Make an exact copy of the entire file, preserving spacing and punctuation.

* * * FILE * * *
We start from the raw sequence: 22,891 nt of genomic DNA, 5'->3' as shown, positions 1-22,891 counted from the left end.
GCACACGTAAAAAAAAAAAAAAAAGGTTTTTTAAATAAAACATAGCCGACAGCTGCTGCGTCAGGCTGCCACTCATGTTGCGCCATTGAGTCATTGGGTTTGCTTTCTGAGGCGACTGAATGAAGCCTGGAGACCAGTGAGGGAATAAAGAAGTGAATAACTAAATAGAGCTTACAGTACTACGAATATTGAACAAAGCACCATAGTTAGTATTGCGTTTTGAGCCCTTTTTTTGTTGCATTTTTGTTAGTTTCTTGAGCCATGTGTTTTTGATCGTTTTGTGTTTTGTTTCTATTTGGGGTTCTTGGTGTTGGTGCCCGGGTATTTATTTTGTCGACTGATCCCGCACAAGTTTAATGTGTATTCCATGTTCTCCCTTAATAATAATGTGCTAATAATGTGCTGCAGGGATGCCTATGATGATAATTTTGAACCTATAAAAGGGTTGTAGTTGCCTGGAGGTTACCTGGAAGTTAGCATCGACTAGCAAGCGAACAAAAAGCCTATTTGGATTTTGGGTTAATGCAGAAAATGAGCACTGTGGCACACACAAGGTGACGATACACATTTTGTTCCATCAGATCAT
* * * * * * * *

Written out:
We start from the raw sequence: 22,891 nt of genomic DNA, 5'->3' as shown, positions 1-22,891 counted from the left end.
GCACACGTAAAAAAAAAAAAAAAAGGTTTTTTAAATAAAACATAGCCGACAGCTGCTGCGTCAGGCTGCCACTCATGTTGCGCCATTGAGTCATTGGGTTTGCTTTCTGAGGCGACTGAATGAAGCCTGGAGACCAGTGAGGGAATAAAGAAGTGAATAACTAAATAGAGCTTACAGTACTACGAATATTGAACAAAGCACCATAGTTAGTATTGCGTTTTGAGCCCTTTTTTTGTTGCATTTTTGTTAGTTTCTTGAGCCATGTGTTTTTGATCGTTTTGTGTTTTGTTTCTATTTGGGGTTCTTGGTGTTGGTGCCCGGGTATTTATTTTGTCGACTGATCCCGCACAAGTTTAATGTGTATTCCATGTTCTCCCTTAATAATAATGTGCTAATAATGTGCTGCAGGGATGCCTATGATGATAATTTTGAACCTATAAAAGGGTTGTAGTTGCCTGGAGGTTACCTGGAAGTTAGCATCGACTAGCAAGCGAACAAAAAGCCTATTTGGATTTTGGGTTAATGCAGAAAATGAGCACTGTGGCACACACAAGGTGACGATACACATTTTGTTCCATCAGATCAT